Ugandan experts have revealed that the country’s population is expected to rise to 75million in the next decade warning this could directly and negatively impact on forests.
The revelations come at a time the world is celebrating World Wildlife Day observed on 3 March in order to celebrate the flora and fauna of the world and also raise awareness about them.
The theme for World Wildlife Day 2021 is ‘Forests and Livelihoods: Sustaining People and Planet’. The United Nations aims to highlight the significance of how forests give a livelihood to many communities, especially indigenous and local communities.
Robert Bitariho, Director of Uganda’s Institute of Tropical Forest Conservation said on Wednesday that use of forests is by large unsustainable in Uganda because of high population density. If in 2031 the Ugandan population is at 75 million how much forests are we going to lose?
“On average 75% of forest produce is consumed at the household level with only 25% being traded. This indicates how much forests mean to the survival of the local community,” he said.
Tom Obong Okello, Executive Director National Forestry Authority submitted that “whatever effort we are doing to address sustainable forest management we must manage forests outside gazetted forest protection areas.”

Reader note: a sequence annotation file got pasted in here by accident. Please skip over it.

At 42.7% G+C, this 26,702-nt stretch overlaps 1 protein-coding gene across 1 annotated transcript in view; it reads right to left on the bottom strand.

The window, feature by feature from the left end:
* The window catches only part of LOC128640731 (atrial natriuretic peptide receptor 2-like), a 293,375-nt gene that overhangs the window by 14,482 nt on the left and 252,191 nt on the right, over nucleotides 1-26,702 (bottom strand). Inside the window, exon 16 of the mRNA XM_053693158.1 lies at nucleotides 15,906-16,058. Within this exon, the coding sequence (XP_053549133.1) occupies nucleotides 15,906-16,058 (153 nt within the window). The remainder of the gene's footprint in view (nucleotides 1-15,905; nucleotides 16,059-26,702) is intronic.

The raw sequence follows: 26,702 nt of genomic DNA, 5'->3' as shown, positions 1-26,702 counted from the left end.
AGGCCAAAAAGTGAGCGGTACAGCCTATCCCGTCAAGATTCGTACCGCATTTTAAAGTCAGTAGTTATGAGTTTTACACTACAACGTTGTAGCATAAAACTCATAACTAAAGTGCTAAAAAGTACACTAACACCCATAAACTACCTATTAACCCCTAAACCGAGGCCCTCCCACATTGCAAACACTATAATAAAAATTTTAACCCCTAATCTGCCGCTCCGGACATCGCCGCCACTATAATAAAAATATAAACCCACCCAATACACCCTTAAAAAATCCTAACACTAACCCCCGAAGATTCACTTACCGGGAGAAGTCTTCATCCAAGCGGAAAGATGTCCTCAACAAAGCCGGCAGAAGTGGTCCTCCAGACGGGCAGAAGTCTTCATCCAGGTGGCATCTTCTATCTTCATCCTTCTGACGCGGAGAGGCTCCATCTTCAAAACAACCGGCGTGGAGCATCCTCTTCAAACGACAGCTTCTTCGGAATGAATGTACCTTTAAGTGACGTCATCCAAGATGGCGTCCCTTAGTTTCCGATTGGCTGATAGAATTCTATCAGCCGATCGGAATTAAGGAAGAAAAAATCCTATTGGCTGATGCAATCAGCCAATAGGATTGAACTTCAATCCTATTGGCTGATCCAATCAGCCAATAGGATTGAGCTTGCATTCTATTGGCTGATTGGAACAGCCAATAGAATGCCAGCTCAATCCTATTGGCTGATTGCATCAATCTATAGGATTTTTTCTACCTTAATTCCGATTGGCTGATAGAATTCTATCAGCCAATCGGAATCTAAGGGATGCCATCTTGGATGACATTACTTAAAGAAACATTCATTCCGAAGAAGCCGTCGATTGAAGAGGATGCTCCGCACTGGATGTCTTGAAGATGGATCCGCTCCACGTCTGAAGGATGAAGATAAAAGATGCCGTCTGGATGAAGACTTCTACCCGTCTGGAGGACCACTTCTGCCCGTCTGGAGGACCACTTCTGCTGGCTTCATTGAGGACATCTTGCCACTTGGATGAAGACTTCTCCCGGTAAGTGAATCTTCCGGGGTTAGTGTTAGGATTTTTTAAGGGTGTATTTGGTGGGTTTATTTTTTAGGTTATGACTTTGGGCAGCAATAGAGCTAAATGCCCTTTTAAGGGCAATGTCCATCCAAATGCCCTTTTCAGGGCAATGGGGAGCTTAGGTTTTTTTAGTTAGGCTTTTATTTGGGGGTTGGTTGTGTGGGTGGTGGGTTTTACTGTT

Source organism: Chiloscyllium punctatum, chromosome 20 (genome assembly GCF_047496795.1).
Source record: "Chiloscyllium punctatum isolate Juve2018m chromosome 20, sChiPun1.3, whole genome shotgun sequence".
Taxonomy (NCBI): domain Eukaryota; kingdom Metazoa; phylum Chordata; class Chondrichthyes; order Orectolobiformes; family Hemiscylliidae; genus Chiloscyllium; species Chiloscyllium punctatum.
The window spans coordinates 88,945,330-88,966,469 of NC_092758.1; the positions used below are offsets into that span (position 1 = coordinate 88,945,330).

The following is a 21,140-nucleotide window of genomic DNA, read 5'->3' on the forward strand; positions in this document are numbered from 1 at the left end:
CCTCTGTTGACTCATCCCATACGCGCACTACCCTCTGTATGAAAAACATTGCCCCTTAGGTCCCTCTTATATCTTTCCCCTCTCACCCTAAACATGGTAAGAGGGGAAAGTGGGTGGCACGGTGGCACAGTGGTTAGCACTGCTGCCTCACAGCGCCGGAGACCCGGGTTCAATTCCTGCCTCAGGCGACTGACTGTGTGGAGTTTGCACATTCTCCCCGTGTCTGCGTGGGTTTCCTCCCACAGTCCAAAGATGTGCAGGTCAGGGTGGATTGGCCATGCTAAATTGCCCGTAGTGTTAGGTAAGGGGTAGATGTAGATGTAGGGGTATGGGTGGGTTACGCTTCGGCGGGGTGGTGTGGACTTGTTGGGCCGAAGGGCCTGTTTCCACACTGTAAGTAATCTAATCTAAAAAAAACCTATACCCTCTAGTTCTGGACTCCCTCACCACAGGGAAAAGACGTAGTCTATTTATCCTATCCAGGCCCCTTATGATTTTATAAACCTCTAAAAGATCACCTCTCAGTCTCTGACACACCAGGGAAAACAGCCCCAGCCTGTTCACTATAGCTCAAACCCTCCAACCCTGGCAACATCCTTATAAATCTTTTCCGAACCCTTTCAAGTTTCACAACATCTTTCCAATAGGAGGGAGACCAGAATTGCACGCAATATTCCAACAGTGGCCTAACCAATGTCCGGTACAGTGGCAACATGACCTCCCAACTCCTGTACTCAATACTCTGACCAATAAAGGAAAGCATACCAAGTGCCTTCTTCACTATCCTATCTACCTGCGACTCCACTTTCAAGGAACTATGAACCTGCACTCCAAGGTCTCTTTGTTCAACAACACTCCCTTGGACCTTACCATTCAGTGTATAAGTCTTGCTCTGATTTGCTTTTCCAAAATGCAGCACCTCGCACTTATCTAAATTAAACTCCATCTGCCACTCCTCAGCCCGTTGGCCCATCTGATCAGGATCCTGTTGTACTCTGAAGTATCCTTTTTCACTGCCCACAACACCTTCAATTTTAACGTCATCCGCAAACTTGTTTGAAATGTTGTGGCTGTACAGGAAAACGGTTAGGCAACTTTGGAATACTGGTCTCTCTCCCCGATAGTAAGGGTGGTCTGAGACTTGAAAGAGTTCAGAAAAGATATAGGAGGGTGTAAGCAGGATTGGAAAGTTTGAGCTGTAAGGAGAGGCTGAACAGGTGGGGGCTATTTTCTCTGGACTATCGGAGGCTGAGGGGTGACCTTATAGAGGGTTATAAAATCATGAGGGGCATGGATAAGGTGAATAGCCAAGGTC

According to Obong, Forestry in Uganda is being recognized as a primary growth sector and a contributor to the goal of sustainable industrialization for growth, employment and wealth creation.
Meanwhile, Sam Mwandah, Executive Director of Uganda Wildlife Authority says “Forest loss greatly derails Uganda’s efforts to mitigate the effects of climate change and without forests, our survival is in jeopardy.”
David Duli, Country Director WWF said that the population is overwhelming as we have seen in Bwindi natural forest area. There is the demarcation of boundaries but the gardens are going up to the edge of the forest.
Uganda’s forest cover includes tropical forests, woodlands and plantation forests.
According to Matthias Schauer the EU representative in Uganda,”The damage done to forests and woodlands in Uganda in the past 25 years has been dramatic. We destroy unique biodiversity and intruding natural habitats hence fueling future wildlife conflicts.”
The UN plans to introduce forest wildlife management models and practices on World Wildlife Day 2021. Celebrating the livelihoods that are based in forest, the UN aims to promote practices that can help in sustainable development, including traditional practices and knowledge.